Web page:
By Neal Bellamy, IT Director at Kenton Brothers.
Intercoms are often overlooked as a security tool. But sometimes intercoms can be even more important in the prevention of attacks, than cameras or access control. A lot of offices, schools, and manufacturing have gone to a secured building model where the front door or reception area is no longer unlocked to the public. This prevents unauthorized users from getting access to the building where they could pose a larger security risk. Sure, it’s more secure, but how do you let the public in that need to be there?
Enter the intercom.
Intercoms aren’t new or sexy. The older generation of intercoms required fixed wires between the door station and the master station where the intercom is answered. Sometimes there are multiple doors and multiple master stations. And in almost all configurations, there’s a fixed wire between doors and answering stations.
With fixed stations, the person who answers the intercom is not at their desk so someone needs to be located where a master station is. Or if we need to add a door or a master station, usually the entire system has to be replaced. This also means that when a person’s desk or door needs to be moved, the wire needs to be extended or replaced. None of these scenarios are conducive to business.
With the ever-evolving business doors and desks need to move easily and a backup person to answer the door needs to be seamless and non-disruptive.
The re-design of the intercoms answers all these issues.
The new generation of intercoms is modular and network-based. This means that if we can get a network wire to the door and the person who needs to answer the intercom, we’re in business. No longer does the person answering have to be next to the door, or even in the same building.
If we need to add a door or a master station, we just add them to the network and program them in. Need to add a button for a new tenant? Add it on. Need to add a reader to unlock the door? Add it on. Need to see and record who is at the door through a camera? Add it on. Need to have a directory of people that can get called directly… I think you get the idea.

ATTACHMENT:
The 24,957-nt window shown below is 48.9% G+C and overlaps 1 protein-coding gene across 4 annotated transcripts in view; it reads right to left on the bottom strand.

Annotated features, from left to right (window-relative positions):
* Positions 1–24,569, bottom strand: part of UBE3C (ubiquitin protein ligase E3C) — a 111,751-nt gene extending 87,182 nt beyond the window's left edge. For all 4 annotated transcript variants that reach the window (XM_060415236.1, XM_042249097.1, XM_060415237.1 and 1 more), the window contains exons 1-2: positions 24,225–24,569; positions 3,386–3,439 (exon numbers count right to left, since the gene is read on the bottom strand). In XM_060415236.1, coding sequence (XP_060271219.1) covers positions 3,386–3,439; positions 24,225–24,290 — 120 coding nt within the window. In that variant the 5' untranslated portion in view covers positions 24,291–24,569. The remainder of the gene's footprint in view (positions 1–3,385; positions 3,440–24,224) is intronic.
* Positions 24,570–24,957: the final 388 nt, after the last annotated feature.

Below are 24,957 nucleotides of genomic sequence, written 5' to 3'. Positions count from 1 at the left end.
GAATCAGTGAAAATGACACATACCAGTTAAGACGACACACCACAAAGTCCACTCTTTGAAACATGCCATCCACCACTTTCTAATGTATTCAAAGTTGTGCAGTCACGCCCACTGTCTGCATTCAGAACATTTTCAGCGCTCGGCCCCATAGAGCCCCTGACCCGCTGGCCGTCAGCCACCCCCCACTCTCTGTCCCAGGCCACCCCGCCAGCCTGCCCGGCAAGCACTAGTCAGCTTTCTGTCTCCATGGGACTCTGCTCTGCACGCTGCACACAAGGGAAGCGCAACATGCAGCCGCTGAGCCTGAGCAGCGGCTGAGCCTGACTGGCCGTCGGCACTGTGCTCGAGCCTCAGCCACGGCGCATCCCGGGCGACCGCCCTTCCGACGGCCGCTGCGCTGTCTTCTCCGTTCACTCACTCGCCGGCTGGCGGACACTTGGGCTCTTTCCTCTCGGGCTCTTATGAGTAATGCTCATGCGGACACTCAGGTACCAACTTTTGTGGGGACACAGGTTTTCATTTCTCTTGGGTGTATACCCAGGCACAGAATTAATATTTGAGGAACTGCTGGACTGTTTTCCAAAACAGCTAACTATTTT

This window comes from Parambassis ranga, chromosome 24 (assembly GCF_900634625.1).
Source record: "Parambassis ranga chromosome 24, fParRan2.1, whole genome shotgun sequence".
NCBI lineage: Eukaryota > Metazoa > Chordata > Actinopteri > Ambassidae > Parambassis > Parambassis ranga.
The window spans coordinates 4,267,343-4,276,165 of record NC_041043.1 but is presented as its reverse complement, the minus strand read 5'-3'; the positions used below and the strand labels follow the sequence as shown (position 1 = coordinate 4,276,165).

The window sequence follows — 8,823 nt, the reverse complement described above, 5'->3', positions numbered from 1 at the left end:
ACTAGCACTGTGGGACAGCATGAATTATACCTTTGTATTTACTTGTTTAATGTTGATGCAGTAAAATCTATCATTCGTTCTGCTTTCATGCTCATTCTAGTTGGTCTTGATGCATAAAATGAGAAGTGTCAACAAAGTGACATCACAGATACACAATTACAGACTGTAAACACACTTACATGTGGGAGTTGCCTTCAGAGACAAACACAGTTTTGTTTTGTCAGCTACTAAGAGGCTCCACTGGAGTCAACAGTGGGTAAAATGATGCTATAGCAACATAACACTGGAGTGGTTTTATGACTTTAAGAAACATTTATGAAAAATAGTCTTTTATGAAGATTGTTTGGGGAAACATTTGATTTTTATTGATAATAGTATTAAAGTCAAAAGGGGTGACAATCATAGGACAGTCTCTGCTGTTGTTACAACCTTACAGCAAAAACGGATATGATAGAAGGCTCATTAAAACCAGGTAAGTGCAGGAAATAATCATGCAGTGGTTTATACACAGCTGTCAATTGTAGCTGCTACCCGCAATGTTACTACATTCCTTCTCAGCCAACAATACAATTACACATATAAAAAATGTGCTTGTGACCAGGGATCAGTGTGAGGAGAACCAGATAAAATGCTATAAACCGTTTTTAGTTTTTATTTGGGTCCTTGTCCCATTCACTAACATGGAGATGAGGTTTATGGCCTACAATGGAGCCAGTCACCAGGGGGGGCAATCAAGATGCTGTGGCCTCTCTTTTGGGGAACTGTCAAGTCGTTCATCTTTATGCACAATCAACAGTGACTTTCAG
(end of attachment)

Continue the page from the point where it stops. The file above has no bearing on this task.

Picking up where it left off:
The possibilities are pretty large with the next generation of intercoms. Both Axis and 2N have strong lines of network-based intercoms. The newer intercoms can do everything the older generation can do.
Here are some of the newer intercom possibilities:
- Answering the intercom at another building, cell phone call or through a mobile application.
- Recording the video (up to 6MP) at the door through a video management system (VMS). By the way, this is the best facial capture placement of a camera. It is eye level and the people look right into it.
- Call one or many answering stations at the same time, then roll to another answering station if the first one doesn’t answer. There is no limit to the combinations or answering stations that can be called at the same time or tied together in a chain.
- Connect the door station and/or answering station to an existing (or hosted) IP phone system. Then the doors can call any phone number programmed into the system.
- Release the door from any answering station directly or through the access control system.
- Have a directory of people to call like an apartment of a multi-tenant commercial building. The directory can be updated through the software so labels do not have to be printed/replaced.
- Have multiple hardware buttons (up to 146) to call an answering station directly.
- Use a card, fingerprint, Bluetooth or keypad to unlock the door at the intercom.
- Have an audio induction loop for hearing impaired people.
The new generation of intercoms can adapt to any need. If you need an intercom system or need to replace your old one, let Kenton Brothers show you the possibilities!